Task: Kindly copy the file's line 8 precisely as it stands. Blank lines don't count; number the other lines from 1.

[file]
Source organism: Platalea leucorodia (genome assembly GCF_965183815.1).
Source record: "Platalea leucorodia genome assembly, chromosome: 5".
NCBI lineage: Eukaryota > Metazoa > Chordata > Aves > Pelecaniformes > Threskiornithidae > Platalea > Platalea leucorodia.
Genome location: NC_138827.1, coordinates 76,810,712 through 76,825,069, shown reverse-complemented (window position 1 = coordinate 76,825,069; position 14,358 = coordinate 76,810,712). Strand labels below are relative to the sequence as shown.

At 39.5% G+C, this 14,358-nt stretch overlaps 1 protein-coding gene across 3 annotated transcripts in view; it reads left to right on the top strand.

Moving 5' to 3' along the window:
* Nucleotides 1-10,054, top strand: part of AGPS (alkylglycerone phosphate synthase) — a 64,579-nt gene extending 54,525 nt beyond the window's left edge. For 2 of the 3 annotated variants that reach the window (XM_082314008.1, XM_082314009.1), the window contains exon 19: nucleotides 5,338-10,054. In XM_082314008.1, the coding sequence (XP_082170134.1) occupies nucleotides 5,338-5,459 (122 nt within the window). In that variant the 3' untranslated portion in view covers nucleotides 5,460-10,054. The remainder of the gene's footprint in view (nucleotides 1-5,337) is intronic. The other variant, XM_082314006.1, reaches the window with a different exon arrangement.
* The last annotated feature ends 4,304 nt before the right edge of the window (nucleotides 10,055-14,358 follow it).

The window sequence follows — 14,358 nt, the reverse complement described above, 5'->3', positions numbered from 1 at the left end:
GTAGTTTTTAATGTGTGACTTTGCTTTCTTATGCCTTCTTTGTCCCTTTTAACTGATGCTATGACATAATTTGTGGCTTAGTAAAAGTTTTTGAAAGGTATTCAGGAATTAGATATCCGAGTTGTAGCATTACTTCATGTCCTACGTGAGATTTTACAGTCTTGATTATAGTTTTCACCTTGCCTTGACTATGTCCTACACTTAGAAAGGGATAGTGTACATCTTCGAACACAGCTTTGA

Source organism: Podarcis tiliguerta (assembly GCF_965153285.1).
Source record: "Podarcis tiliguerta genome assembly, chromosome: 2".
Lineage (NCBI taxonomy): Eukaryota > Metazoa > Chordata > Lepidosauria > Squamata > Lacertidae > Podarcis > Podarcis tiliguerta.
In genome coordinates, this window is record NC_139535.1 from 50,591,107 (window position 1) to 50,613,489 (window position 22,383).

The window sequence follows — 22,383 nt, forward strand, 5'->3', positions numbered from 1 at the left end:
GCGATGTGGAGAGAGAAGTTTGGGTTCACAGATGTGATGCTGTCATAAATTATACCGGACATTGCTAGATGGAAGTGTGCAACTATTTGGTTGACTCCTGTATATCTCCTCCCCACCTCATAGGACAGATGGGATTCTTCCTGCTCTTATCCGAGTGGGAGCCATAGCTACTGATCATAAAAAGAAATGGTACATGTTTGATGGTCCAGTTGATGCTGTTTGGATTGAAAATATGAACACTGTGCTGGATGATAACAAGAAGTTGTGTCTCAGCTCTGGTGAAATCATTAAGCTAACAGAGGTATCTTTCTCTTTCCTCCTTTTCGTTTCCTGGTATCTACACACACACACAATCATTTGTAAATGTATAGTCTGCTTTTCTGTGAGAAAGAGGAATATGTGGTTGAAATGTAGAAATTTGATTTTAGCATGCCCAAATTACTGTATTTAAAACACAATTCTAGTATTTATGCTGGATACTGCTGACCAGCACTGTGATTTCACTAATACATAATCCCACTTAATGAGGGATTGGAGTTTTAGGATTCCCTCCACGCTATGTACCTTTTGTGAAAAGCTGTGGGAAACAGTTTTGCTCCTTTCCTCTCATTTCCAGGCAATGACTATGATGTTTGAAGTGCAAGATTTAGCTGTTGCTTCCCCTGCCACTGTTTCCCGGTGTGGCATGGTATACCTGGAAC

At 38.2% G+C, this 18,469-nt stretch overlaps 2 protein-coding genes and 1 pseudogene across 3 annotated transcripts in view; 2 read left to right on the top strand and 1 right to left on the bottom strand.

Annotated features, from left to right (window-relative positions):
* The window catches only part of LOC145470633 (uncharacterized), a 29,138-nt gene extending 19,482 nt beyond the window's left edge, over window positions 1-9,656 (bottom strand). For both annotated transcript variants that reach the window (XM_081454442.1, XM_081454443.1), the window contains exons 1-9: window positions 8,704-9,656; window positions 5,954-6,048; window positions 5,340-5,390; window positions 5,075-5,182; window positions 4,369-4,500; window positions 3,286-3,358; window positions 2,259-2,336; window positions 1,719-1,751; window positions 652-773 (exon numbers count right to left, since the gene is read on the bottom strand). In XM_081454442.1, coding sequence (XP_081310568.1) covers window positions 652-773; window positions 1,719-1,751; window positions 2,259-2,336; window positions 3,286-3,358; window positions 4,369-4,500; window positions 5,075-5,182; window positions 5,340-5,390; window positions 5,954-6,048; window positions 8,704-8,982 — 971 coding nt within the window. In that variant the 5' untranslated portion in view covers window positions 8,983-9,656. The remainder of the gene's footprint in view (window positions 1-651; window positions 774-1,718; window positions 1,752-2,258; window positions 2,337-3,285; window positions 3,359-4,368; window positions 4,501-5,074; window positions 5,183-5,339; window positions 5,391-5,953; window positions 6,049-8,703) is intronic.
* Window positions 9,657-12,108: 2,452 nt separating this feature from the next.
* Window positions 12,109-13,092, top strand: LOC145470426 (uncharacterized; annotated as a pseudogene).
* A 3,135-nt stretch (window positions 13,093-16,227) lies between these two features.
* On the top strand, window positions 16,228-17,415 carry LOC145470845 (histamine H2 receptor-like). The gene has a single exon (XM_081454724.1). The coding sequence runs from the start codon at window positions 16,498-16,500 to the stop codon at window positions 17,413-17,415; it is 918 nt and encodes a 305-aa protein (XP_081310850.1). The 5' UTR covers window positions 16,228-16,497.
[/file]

* The last annotated feature ends 4,304 nt before the right edge of the window (nucleotides 10,055-14,358 follow it).